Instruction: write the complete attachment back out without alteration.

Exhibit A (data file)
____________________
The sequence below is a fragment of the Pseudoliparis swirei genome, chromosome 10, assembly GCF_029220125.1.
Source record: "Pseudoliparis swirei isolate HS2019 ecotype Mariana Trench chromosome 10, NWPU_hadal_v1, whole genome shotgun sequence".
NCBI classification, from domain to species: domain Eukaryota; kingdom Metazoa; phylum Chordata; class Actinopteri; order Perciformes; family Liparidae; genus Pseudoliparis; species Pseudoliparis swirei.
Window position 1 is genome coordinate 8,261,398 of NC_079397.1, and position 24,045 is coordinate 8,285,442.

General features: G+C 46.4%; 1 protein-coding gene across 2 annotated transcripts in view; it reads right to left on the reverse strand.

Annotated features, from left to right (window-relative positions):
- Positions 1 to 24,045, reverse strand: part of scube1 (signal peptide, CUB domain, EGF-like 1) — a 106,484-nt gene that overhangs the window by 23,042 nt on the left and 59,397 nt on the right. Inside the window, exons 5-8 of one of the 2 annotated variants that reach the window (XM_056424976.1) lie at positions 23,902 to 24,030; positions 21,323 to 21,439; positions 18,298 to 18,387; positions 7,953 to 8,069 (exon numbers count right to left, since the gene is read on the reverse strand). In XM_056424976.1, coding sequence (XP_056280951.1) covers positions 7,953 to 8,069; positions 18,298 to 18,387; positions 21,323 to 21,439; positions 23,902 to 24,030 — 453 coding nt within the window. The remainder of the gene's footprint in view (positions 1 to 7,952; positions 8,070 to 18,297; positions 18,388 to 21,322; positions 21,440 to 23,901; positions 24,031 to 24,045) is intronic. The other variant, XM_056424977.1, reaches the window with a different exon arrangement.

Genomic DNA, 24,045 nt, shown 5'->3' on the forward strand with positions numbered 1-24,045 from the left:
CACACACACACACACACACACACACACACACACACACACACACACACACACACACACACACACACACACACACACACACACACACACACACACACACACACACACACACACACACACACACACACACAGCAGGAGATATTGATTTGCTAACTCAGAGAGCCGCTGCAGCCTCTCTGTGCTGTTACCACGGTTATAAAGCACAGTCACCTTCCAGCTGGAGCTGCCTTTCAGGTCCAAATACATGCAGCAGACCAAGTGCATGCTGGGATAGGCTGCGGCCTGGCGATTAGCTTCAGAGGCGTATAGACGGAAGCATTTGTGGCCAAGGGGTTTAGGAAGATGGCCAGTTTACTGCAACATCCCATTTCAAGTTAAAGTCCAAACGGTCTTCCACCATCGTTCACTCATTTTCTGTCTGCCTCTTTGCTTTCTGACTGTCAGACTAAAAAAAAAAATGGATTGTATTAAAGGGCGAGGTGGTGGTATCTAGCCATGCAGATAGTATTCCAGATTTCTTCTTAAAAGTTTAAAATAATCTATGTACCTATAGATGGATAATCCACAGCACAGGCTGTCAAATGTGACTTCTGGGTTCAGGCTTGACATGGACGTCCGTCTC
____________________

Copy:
The sequence below is a fragment of the Pseudoliparis swirei genome, chromosome 10, assembly GCF_029220125.1.
Source record: "Pseudoliparis swirei isolate HS2019 ecotype Mariana Trench chromosome 10, NWPU_hadal_v1, whole genome shotgun sequence".
NCBI classification, from domain to species: domain Eukaryota; kingdom Metazoa; phylum Chordata; class Actinopteri; order Perciformes; family Liparidae; genus Pseudoliparis; species Pseudoliparis swirei.
Window position 1 is genome coordinate 8,261,398 of NC_079397.1, and position 24,045 is coordinate 8,285,442.

General features: G+C 46.4%; 1 protein-coding gene across 2 annotated transcripts in view; it reads right to left on the reverse strand.

Annotated features, from left to right (window-relative positions):
- Positions 1 to 24,045, reverse strand: part of scube1 (signal peptide, CUB domain, EGF-like 1) — a 106,484-nt gene that overhangs the window by 23,042 nt on the left and 59,397 nt on the right. Inside the window, exons 5-8 of one of the 2 annotated variants that reach the window (XM_056424976.1) lie at positions 23,902 to 24,030; positions 21,323 to 21,439; positions 18,298 to 18,387; positions 7,953 to 8,069 (exon numbers count right to left, since the gene is read on the reverse strand). In XM_056424976.1, coding sequence (XP_056280951.1) covers positions 7,953 to 8,069; positions 18,298 to 18,387; positions 21,323 to 21,439; positions 23,902 to 24,030 — 453 coding nt within the window. The remainder of the gene's footprint in view (positions 1 to 7,952; positions 8,070 to 18,297; positions 18,388 to 21,322; positions 21,440 to 23,901; positions 24,031 to 24,045) is intronic. The other variant, XM_056424977.1, reaches the window with a different exon arrangement.

Genomic DNA, 24,045 nt, shown 5'->3' on the forward strand with positions numbered 1-24,045 from the left:
CACACACACACACACACACACACACACACACACACACACACACACACACACACACACACACACACACACACACACACACACACACACACACACACACACACACACACACACACACACACACACACACAGCAGGAGATATTGATTTGCTAACTCAGAGAGCCGCTGCAGCCTCTCTGTGCTGTTACCACGGTTATAAAGCACAGTCACCTTCCAGCTGGAGCTGCCTTTCAGGTCCAAATACATGCAGCAGACCAAGTGCATGCTGGGATAGGCTGCGGCCTGGCGATTAGCTTCAGAGGCGTATAGACGGAAGCATTTGTGGCCAAGGGGTTTAGGAAGATGGCCAGTTTACTGCAACATCCCATTTCAAGTTAAAGTCCAAACGGTCTTCCACCATCGTTCACTCATTTTCTGTCTGCCTCTTTGCTTTCTGACTGTCAGACTAAAAAAAAAAATGGATTGTATTAAAGGGCGAGGTGGTGGTATCTAGCCATGCAGATAGTATTCCAGATTTCTTCTTAAAAGTTTAAAATAATCTATGTACCTATAGATGGATAATCCACAGCACAGGCTGTCAAATGTGACTTCTGGGTTCAGGCTTGACATGGACGTCCGTCTC